The vulgar, nihilistic, animated hit show "Rick and Morty" has a habit of drawing bigger crowds than anyone expects. First of all, there was its own astronomical popularity. What started as a senselessly gross parody of "Back to The Future" has transformed into a well-developed series that had 9 million viewers in its first season and has, in just 3 seasons, become the #1 most watch TV show by millennials.
Then, there's random, strange little reminders about how far fans will go for the show, such as the McDonalds Szechuan sauce crisis last year, when McDonalds agreed to bring the sauce back for one day after it was referenced in the show, but GREATLY underestimated how far fans would go for a stupid joke- The sauce eventually started selling on eBay, sometimes for up to $14,000. (c'mon people).
So, with the obvious mania surrounding the show, maybe it's not that surprising to hear that songs from Rick and Morty tend to do really well. Plus, the fan dedication is aided and encouraged by the Rick and Morty creators, who put all their music on Spotify and who regularly work with talented producers. But it's still weird to hear about a song called "Terry Folds" charting on Billboard.Yeah, that happened. Here are 4 times original Rick and Morty songs got wayyyy too popular. (Or perhaps just popular enough)
Terry Flaps was a song featured in the season 3 episode "Rest and Ricklaxation." And it's… weird. So weird. Strangely smooth and calming but also… wtf? It features Rick and Morty co-creator and voice actor Justin Roiland singing, and, well, he's really not a singer. More importantly, he's singing about Terry Flaps. Which... I don't know any better than you do, okay? And yet, it charted at #33 when it was released.
The song was co-written and produced by indie-synth band Chaos-Chaos. Their sound is sweet and unique- they're actually a serious and quite talented duo. And yet, their most popular song "Do You Feel It" was featured in a (particularly dark) scene of Rick and Morty and every single comment underneath the video is about that episode. Which, at least to me, indicates that most of its success stems from the show.
Because of the haunting beauty of the song, I'm not really sure how I would feel about that, but Chaos Chaos has clearly embraced it, and why not? "Do You Feel It" has 10 times the amount of views as their next most popular song, so we'll count this one as a win.
Not to be left behind, the very first song featured in a Rick and Morty episode has also achieved a weird amount of success, this time in the form of fan covers. The David Bowie inspired "Goodbye Moonmen," was featured in "Mortynight Run" and sung by a telepathic ball of gas named "fart." Adult Swim, of course, felt the need to extend the scene to make a full music video.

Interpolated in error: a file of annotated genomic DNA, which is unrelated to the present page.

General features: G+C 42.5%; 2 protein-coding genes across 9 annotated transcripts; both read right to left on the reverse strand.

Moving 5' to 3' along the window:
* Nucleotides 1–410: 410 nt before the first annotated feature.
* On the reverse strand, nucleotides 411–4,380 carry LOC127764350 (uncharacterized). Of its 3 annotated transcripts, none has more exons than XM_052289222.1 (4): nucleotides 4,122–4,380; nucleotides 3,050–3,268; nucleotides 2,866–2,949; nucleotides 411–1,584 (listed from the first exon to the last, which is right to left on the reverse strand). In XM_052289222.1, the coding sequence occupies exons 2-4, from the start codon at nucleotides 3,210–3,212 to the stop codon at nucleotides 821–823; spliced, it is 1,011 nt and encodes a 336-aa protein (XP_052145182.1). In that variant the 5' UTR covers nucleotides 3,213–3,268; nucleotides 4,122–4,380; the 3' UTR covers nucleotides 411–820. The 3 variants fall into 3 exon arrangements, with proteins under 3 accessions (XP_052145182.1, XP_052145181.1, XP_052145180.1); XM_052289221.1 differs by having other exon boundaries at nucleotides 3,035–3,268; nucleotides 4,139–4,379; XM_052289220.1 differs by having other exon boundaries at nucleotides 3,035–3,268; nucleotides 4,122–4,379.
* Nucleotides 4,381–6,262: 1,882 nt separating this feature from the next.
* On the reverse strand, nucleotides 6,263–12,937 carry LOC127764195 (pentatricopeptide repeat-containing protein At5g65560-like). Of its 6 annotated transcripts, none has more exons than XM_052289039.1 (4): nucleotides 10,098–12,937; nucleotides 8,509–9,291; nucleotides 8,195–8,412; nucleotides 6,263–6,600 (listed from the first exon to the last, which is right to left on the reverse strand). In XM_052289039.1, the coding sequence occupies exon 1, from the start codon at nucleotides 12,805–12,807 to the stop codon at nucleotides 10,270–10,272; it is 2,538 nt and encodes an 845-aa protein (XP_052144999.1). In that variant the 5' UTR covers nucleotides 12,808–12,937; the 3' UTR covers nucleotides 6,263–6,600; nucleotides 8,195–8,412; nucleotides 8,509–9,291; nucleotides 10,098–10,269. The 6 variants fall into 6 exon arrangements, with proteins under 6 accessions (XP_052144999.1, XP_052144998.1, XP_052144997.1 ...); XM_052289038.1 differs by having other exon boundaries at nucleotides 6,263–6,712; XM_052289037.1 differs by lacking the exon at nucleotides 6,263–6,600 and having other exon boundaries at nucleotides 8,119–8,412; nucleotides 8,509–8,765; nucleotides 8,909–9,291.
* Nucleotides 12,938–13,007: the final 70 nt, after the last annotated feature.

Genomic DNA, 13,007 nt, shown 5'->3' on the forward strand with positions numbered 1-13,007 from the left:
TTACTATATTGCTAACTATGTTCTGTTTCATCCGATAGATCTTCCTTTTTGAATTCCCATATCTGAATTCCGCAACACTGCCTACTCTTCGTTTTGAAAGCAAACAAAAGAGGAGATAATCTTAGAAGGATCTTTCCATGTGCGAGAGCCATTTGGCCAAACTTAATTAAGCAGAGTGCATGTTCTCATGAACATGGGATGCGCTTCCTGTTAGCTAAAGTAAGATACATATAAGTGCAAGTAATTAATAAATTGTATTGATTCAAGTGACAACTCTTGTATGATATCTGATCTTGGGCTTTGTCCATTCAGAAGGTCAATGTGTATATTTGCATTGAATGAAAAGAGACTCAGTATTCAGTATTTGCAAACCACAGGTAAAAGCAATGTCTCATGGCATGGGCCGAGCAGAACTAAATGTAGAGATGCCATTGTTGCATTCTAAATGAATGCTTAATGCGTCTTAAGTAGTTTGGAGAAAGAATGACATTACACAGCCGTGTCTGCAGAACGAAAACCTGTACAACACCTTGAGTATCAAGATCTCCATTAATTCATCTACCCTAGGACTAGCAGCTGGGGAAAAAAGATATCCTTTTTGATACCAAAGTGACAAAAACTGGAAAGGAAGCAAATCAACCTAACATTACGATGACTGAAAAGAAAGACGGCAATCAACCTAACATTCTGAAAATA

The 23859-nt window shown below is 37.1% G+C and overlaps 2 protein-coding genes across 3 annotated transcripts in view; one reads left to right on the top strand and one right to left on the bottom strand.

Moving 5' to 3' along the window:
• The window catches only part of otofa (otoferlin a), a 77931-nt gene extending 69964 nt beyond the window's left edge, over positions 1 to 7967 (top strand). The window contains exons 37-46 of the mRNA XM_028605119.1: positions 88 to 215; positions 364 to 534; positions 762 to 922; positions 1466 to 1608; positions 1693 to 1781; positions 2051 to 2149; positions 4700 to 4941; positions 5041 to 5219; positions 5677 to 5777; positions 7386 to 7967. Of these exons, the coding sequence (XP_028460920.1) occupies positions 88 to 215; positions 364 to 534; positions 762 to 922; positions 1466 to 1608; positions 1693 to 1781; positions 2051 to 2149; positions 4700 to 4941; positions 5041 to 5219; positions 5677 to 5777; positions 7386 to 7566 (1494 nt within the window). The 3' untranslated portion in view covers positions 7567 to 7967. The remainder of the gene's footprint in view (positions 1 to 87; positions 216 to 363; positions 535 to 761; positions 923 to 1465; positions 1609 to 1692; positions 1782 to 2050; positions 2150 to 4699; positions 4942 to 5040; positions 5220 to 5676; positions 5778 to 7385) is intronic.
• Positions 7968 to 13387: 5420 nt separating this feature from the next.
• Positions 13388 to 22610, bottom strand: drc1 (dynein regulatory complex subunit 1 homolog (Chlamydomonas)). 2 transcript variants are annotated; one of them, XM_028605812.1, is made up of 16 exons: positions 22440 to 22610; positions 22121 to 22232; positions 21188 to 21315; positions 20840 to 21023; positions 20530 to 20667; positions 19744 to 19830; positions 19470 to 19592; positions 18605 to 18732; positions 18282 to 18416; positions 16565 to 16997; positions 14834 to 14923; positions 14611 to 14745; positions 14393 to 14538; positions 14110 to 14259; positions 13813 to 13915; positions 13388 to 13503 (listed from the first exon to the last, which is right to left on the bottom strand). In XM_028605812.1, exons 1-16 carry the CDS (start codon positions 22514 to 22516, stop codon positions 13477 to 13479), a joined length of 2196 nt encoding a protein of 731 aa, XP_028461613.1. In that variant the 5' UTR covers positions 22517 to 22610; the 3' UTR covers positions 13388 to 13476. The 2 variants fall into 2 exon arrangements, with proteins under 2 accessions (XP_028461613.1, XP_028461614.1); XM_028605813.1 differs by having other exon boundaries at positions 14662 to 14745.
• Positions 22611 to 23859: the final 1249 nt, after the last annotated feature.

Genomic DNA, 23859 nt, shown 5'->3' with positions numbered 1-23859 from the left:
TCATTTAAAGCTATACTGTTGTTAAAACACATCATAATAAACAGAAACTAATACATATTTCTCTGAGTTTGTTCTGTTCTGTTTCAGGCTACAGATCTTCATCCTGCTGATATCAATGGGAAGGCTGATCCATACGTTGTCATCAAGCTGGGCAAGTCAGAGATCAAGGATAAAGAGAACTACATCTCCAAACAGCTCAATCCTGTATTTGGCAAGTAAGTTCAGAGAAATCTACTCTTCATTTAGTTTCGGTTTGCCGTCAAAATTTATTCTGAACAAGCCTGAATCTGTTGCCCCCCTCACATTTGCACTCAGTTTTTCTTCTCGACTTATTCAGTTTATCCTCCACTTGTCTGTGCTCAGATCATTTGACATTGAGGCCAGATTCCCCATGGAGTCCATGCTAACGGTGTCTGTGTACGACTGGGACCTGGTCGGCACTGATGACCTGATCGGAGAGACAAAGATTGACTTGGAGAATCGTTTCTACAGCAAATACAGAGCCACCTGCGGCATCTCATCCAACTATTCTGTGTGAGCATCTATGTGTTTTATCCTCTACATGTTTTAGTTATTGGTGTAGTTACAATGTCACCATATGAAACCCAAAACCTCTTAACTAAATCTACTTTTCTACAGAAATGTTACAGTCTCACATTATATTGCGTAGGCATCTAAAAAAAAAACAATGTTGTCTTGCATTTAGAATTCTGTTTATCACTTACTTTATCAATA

And then the internet got ahold of it. People started recreating it on piano, on guitar, on ukulele, in Spanish. It's a joke song of course, because everything in Rick and Morty is a joke, but the lyrics aren't as outlandish as most of the other tracks in the show (ahem, see above), so it… kind of works? Like, if I found these covers and had no idea of the context, I wouldn't question it.
Canti, a rather obscure producer who creates dreamy electronic tunes, released a song based on a relatively obscure reference from Rick and Morty. And it blew up.Fir those unfamiliar, in the scene Morty's consistently fumbling and dumb father Jerry has no idea that he is in a comically bad simulation run by aliens. He declares that he likes the bleeps and bloops that apparently count as music in this simulation . Canti took the Bloops and turned them into an vibe-y, calm, and honestly sort of beautiful song. The song now has well over 10 times as many views as any other song on his Spotify. There's also a ten hour version and a 24 hour version on YouTube, just in case you just can't get enough.
Many others, including bass producer Esseks and bass producer Monxx, also released their own remixes of the "song."
I was going to end this article without mentioning "Get Schwifty," but it just felt wrong. Of course the most constantly referenced and instantly recognizable (and unquestionably terrible) song from the show has a ton of remixes, and many of them have millions of views.
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